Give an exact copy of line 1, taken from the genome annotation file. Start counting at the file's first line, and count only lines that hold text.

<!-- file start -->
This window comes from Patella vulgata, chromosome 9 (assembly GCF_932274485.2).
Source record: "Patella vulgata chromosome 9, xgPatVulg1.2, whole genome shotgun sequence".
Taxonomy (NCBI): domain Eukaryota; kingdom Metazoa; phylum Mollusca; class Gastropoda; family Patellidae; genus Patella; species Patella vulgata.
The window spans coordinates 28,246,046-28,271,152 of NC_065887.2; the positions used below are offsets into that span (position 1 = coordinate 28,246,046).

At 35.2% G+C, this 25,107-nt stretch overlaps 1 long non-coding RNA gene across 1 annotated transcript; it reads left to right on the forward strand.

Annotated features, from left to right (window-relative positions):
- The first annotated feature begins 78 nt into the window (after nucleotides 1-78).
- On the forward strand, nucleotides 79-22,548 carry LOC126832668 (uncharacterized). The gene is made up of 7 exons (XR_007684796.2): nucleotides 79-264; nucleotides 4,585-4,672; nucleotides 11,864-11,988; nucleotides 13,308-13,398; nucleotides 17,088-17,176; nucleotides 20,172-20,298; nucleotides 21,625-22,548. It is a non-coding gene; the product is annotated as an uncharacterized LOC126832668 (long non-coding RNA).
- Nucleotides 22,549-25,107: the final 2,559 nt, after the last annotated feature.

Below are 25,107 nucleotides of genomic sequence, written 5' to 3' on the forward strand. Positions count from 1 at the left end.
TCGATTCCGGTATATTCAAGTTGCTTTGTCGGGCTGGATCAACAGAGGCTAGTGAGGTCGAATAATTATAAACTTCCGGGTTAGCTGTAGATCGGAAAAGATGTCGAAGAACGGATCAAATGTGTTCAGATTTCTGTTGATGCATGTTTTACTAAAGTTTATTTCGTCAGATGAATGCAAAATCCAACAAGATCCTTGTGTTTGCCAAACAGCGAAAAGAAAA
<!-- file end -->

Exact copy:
This window comes from Patella vulgata, chromosome 9 (assembly GCF_932274485.2).